Depoliticising Peoples Movements
As various parties launched their manifestos in preparation for the election campaign, the National Alliance of Peoples Movements (NAPM) attempted a new experiment in Delhi - a Rashtriya Lok Manch in which representatives of political parties were to respond to presentations and questions from representatives of peoples movements.
The rationale behind this event was that public discussion of policies, programmes and ideologies has been sidelined by all parties within the current election campaign, and it is the role of peoples organisations to ensure that these parties state their positions clearly to voters and to make them accountable to the electorate.
With this aim, the NAPM issued an appeal to political parties and candidates containing a list of questions and demands. The major thrust of the appeal is a critique of current development policies, mainly from the perspective of environmental concerns, decentralisation of power and production, and equity, simple living and self-reliance as the value base.
The structure of the Rashtriya Lok Manch itself reflected what the activists of the NAPM obviously perceive to be the basic dichotomy in todays political scene - that between parties on the one hand, and peoples movements on the other. A whole spectrum of political parties including the BJP and the Congress as well as the Left Platform parties had been invited. In the event, only representatives of the Janata Dal, Samata Party, CPI and National Conference took their places on the political parties side of the dais. Nevertheless, the Manch provided a literally visible demonstration of the NAPMs approach to political parties, and its implications.
The ostensibly even-handed approach to political parties of the right grants these parties (even if inadvertently) a kind of legitimacy - ignoring the inherently anti-people character of such parties of the ruling class, it suggests that they too can be made accountable to the people if only adequate pressure is exerted on specific issues. The dangers of this approach of equidistance have also been apparent in the movement for adequate parliamentary representation for women, in which some activists, including Medha Patkar of NAPM, have called on women to vote for whichever party fields the largest number of women candidates, a call which may even benefit the BJP with its atrocious record on womens rights.
Underlying this is an acceptance of the bourgeois conception of political parties as market-led institutions which simply offer a set of consumer choices to each individual voter every few years. Ironically, even as events like the Rashtriya Lok Manch allow the BJP to gloss over its fascism, they also allow the CPI and CPI(M) to get away with functioning like any other bourgeois parties, rather than challenging them to live up to their claims to be genuine communists committed to peoples democracy.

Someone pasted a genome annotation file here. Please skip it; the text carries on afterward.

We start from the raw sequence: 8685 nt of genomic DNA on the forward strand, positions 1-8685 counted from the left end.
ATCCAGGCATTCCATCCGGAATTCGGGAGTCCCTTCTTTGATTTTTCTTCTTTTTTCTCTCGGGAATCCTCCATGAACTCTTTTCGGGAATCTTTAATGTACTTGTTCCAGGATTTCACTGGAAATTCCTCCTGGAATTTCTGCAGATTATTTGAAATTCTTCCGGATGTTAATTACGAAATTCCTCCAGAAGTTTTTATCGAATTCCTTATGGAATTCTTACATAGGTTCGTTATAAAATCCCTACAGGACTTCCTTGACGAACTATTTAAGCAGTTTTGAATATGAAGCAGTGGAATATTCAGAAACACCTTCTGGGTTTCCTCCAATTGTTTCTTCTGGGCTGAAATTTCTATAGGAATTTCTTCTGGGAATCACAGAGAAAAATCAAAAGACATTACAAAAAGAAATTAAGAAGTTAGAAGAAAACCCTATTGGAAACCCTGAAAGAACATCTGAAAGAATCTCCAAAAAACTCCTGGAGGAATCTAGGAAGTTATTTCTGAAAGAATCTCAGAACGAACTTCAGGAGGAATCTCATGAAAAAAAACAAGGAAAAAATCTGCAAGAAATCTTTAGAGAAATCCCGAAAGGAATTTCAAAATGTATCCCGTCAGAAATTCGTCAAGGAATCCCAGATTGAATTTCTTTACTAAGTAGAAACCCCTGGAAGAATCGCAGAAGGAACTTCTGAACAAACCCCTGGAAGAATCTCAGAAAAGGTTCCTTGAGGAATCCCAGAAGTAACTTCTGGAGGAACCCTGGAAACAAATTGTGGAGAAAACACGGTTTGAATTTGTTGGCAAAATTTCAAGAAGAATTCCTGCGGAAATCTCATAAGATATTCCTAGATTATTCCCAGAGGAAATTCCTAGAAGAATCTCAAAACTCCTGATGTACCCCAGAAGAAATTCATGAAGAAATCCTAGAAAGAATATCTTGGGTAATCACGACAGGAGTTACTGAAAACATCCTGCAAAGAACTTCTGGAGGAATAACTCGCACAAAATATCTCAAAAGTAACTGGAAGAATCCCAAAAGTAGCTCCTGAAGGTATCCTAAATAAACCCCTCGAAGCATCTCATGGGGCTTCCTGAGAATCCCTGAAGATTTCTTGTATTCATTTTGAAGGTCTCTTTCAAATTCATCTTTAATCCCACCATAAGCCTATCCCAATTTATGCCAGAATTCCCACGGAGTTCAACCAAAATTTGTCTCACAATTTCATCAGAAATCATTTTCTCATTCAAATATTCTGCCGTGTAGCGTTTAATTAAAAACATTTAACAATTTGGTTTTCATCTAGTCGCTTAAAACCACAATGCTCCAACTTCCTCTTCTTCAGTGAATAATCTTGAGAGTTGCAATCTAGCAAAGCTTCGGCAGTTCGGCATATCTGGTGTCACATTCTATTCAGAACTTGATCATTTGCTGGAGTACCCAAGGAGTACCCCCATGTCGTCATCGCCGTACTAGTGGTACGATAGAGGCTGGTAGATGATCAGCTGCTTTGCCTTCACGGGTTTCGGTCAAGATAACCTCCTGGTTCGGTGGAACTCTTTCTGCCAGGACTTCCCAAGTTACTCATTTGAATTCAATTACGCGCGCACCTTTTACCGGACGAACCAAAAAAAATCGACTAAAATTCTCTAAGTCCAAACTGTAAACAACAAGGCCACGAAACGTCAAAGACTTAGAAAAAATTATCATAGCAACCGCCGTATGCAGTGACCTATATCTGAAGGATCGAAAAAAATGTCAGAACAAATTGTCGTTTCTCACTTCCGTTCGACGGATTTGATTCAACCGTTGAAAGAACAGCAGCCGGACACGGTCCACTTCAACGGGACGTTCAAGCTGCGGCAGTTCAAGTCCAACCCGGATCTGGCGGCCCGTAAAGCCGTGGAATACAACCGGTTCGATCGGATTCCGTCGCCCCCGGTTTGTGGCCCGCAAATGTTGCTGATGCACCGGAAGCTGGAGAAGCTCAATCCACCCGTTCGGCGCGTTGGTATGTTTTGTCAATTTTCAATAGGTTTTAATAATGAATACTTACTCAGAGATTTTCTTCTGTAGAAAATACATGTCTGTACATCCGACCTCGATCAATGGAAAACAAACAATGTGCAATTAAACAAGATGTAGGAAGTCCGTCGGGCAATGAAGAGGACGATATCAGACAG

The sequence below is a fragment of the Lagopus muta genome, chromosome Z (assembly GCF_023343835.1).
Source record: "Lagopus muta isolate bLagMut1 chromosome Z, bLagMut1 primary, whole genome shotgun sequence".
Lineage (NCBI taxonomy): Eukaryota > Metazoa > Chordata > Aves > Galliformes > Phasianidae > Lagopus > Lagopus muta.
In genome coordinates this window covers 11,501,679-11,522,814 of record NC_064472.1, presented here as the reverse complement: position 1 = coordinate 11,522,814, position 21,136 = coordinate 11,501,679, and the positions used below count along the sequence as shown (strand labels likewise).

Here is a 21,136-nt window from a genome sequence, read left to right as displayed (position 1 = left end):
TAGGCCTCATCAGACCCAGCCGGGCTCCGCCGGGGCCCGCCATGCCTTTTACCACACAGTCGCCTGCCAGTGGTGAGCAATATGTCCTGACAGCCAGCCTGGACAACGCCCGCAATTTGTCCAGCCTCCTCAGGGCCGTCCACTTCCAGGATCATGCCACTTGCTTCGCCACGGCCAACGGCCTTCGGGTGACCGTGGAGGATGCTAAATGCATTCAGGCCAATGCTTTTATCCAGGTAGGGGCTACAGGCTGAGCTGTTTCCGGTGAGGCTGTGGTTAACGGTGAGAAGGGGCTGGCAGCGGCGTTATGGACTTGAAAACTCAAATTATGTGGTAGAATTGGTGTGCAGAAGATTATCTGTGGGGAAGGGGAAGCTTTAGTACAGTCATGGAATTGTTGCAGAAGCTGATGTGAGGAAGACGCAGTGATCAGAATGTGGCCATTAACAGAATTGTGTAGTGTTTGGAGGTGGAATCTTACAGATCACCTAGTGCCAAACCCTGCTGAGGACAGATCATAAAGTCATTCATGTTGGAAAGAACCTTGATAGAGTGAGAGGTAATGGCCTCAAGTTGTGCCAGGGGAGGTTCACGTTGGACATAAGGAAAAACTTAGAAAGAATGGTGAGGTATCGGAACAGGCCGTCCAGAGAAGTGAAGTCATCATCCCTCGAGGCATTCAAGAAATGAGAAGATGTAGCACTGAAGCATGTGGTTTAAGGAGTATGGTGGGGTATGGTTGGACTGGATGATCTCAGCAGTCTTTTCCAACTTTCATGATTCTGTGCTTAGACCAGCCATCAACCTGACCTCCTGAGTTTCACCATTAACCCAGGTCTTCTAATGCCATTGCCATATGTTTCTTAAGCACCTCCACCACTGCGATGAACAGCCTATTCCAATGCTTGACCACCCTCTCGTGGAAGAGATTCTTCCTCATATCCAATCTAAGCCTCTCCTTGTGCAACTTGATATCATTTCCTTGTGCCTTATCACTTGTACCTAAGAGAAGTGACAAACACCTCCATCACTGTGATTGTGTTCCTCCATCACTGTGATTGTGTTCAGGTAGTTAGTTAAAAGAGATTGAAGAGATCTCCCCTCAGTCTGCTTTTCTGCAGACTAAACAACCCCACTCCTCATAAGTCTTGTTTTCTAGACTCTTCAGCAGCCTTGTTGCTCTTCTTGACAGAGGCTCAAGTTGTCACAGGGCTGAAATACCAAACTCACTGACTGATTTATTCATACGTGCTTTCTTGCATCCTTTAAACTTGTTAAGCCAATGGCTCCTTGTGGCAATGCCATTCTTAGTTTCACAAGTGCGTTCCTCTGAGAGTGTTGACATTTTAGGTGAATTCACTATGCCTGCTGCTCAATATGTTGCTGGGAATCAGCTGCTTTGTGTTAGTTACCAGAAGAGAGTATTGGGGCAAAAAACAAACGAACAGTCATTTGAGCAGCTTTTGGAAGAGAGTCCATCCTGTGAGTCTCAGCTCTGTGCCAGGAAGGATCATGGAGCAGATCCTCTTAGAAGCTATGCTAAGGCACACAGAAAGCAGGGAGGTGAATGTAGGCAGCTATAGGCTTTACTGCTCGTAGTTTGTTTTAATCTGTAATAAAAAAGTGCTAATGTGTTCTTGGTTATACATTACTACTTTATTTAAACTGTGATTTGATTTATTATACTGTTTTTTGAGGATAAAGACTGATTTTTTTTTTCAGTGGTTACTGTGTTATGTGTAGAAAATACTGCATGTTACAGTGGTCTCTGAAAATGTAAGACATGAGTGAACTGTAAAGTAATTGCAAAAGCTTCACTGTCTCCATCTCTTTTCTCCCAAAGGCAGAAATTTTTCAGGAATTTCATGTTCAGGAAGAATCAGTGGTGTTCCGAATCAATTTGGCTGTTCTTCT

The parties vs movements world-view is of course also consistent with the vision now being promoted globally by institutions including the World Bank, in which social issues become the exclusive preserve of non-party, non-governmental organisations. In this scenario, the state and political parties are left free to fulfil their assigned role as facilitators for multinational capital and its allies among the Indian ruling classes, even as a select few gain legitimacy as the leaders or at any rate spokespersons of peoples movements.
That the institutionalisation of this role is already underway can be gathered from the restricted nature of the NAPMs agenda in the current campaign. Their Appeal to Political Parties contains no reference whatsoever to the growth of authoritarianism, repression, state violence and state-sponsored violence which has targetted peoples movements, both party and non-party with increasing savagery in recent years.
Predictably, the representatives of political parties who participated in the Lok Manch mainly contented themselves with reiterating their generalised manifesto pledges, thus reinforcing the image of parties as macro institutions which (like the mega projects) are pitted against peoples movements with their sensitivity to micro level concerns. Perhaps if, as is planned, such events are organised at a constituency level in the midst of poll campaigns rather than being staged for the Delhi based media, more real contradictions - which do underpin any form of resistance to state power - will come to the fore. What is disturbing however, is the apparent attempt to carve out a depoliticised space, claiming to maintain an equal distance from the left and the right, a space in which NGOs will increasingly define the scope of legitimate peoples movements, in the wider context of an overall rightward shift in Indias polity and economy.